To the Editor:

Mike Obernauer (“McSorley Trial Unnecessary,” 10/5) wrote that despite the “brutality” of the illegal check against Donald Brashear, Marty McSorley of the Boston Bruins should not be held legally accountable by Vancouver prosecutors for his violent outburst on the ice.

Obernauer fails to provide a sufficient reason why hockey players should be exempt from the law. Why should the sporting arena provide immunity to violent aggression that would in any other venue be considered assault?

Obernauer may be correct in asserting that McSorley is being “selectively” prosecuted when many hockey players break laws on the ice. But he is wrong to assert that that, “too many people, including the Crown prosecutor, have let their emotions corrupt their reason.”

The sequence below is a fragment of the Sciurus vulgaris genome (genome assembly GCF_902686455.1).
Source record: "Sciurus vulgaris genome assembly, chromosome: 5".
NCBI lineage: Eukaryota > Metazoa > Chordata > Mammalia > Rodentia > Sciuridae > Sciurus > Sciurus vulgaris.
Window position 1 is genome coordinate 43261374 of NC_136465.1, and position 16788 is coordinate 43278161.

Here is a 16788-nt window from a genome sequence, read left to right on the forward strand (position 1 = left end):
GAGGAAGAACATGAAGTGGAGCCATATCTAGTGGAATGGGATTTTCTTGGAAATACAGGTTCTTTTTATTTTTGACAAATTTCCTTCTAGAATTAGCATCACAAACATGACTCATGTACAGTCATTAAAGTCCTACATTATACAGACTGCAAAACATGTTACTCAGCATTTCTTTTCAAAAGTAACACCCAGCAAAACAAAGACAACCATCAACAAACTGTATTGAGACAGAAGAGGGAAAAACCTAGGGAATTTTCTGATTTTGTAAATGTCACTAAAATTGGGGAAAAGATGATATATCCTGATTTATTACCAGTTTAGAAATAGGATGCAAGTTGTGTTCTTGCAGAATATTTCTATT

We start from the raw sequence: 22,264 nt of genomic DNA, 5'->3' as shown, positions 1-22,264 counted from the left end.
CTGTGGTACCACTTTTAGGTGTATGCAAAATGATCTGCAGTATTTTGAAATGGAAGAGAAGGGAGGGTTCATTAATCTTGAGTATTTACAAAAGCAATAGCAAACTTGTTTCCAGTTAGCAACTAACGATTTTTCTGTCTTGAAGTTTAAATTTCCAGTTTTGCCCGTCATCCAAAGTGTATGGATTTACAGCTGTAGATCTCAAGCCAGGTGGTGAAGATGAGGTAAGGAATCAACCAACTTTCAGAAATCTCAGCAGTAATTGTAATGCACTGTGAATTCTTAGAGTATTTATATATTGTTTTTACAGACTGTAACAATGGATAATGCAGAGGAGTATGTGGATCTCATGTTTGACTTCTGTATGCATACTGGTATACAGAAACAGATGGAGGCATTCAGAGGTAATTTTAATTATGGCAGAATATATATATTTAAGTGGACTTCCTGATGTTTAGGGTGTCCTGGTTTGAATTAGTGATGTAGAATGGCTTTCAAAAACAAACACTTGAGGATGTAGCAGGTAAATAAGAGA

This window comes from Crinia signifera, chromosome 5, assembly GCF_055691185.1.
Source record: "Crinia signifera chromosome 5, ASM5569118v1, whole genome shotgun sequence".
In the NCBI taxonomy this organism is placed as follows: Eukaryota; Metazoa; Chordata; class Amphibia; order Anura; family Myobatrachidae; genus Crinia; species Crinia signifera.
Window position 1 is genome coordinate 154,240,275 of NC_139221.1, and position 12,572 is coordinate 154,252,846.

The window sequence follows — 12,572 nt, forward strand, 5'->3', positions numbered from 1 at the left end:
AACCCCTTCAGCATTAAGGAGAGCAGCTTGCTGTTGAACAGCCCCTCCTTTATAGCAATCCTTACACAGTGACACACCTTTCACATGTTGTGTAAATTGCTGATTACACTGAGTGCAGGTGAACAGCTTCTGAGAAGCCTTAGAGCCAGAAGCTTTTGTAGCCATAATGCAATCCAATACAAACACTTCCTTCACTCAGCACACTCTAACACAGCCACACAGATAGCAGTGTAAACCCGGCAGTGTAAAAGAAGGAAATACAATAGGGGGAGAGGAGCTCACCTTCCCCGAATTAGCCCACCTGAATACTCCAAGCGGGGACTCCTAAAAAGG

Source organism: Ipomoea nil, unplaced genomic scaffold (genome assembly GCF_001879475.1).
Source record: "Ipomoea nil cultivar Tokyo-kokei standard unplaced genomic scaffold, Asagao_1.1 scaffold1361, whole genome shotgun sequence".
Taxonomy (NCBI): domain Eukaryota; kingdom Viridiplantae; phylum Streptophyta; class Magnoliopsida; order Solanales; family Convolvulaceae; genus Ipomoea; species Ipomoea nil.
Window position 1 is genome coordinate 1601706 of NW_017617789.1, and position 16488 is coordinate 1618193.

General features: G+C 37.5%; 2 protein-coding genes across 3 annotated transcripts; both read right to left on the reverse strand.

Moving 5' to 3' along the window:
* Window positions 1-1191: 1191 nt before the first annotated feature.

To the contrary, prosecutors are not letting their love of Canada’s pastime corrupt their sound legal reasoning. McSorley intentionally knocked his opponent unconscious. His violence should be subject to more than just the NHL punishment Obernauer prescribes; McSorley’s actions should be subject to investigation by authorities sworn to hold everyone to the same legal standards — on the ice or off.

Morgan Barth

October 6, 2000

The writer is a high school classmate of Michael Obernauer.